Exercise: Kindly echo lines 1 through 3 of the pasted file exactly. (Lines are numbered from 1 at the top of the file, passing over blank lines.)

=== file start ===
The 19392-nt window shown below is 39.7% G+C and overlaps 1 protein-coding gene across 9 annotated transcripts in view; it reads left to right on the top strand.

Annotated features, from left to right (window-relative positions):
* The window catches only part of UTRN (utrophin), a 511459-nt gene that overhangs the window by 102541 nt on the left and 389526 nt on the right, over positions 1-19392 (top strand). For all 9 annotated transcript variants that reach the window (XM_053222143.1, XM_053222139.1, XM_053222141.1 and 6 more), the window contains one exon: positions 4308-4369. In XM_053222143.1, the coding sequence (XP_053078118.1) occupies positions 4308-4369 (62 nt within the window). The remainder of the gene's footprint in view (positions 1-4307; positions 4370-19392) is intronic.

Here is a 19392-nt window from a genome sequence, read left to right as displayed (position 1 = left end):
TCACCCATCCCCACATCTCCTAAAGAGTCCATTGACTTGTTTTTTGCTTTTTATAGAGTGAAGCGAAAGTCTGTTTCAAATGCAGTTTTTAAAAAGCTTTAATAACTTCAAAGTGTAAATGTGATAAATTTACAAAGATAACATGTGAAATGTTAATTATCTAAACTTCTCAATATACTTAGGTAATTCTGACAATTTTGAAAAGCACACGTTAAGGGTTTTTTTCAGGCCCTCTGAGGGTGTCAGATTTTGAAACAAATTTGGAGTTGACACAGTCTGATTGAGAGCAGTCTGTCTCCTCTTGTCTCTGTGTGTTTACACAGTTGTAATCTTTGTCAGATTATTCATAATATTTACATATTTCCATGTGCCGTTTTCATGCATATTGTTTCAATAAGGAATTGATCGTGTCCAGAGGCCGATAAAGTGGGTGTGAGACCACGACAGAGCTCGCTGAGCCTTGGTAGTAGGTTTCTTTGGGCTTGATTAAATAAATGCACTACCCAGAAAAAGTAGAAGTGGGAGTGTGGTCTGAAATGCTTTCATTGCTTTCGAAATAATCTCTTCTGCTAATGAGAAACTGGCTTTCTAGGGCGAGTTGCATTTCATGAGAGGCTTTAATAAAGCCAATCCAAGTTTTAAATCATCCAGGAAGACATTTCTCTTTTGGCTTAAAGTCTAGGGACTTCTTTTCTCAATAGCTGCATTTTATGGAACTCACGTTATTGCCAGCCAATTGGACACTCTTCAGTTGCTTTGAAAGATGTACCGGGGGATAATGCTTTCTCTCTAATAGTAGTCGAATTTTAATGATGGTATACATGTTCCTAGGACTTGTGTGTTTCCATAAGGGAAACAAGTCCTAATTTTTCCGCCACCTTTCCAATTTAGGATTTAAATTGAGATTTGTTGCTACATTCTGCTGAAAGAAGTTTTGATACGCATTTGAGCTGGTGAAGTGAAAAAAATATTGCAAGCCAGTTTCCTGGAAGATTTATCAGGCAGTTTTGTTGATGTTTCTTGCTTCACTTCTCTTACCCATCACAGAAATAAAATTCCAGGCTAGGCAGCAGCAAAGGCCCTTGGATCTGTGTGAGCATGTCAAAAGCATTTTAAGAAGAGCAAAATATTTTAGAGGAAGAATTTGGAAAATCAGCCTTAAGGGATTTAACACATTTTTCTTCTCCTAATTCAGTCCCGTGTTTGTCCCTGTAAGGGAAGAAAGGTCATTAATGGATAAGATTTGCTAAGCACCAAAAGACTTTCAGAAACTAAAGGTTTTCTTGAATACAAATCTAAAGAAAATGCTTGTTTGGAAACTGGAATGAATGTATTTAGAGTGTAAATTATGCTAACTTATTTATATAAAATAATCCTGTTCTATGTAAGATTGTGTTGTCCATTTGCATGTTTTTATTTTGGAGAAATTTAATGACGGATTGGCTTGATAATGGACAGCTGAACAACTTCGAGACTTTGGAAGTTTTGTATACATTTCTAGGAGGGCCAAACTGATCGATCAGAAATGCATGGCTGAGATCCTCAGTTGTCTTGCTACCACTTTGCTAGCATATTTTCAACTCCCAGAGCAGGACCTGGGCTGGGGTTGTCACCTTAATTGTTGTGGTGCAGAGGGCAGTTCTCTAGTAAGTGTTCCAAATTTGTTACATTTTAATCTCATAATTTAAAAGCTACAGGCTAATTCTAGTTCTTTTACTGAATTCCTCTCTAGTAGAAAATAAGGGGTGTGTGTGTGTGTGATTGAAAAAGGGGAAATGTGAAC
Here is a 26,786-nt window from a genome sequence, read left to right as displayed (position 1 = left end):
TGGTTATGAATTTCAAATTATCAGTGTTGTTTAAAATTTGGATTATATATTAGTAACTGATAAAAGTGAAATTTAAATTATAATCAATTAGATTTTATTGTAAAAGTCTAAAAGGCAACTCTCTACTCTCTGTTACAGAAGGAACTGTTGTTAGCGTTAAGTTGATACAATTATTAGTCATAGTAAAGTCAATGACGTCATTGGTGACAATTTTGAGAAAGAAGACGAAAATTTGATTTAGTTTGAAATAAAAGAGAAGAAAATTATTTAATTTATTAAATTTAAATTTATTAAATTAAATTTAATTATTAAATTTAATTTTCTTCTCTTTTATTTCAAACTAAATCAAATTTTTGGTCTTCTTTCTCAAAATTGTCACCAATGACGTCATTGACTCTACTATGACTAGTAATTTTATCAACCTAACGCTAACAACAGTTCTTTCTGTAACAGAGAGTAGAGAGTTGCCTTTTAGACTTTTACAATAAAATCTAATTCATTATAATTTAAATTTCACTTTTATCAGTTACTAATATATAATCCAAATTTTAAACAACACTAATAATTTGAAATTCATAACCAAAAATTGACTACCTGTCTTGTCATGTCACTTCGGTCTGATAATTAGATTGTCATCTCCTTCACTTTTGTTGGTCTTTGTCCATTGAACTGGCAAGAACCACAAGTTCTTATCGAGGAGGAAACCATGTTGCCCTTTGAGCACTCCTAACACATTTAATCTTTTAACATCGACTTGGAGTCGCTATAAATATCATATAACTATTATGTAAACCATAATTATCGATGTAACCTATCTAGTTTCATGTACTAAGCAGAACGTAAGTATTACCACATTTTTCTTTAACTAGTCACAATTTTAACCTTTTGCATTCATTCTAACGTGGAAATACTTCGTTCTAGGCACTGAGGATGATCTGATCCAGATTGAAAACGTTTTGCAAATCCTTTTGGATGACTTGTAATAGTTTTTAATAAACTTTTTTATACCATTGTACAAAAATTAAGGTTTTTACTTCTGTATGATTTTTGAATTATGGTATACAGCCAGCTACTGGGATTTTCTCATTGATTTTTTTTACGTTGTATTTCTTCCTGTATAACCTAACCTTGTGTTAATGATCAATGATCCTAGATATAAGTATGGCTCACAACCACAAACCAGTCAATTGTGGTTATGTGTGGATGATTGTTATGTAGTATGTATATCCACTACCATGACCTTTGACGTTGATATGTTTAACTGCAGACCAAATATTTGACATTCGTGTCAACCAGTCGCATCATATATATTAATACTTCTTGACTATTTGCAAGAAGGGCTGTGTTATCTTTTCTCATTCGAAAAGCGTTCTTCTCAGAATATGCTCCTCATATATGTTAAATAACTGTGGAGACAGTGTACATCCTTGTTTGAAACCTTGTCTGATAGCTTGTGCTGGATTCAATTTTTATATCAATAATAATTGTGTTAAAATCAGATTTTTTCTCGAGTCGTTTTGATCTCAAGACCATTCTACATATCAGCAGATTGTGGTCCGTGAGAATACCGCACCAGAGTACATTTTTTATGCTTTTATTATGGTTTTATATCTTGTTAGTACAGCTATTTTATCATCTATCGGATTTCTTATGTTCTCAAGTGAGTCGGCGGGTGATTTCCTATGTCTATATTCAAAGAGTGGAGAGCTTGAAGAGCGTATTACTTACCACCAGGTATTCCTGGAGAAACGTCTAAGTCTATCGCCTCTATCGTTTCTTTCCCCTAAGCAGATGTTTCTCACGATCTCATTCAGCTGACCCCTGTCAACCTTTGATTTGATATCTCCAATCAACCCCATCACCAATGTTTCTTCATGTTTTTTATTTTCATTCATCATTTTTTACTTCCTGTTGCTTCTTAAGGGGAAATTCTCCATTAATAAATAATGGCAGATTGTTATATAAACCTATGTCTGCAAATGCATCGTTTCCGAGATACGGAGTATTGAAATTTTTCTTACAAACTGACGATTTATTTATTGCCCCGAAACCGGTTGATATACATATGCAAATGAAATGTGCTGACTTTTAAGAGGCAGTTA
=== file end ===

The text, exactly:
The 19392-nt window shown below is 39.7% G+C and overlaps 1 protein-coding gene across 9 annotated transcripts in view; it reads left to right on the top strand.

Annotated features, from left to right (window-relative positions):
* The window catches only part of UTRN (utrophin), a 511459-nt gene that overhangs the window by 102541 nt on the left and 389526 nt on the right, over positions 1-19392 (top strand). For all 9 annotated transcript variants that reach the window (XM_053222143.1, XM_053222139.1, XM_053222141.1 and 6 more), the window contains one exon: positions 4308-4369. In XM_053222143.1, the coding sequence (XP_053078118.1) occupies positions 4308-4369 (62 nt within the window). The remainder of the gene's footprint in view (positions 1-4307; positions 4370-19392) is intronic.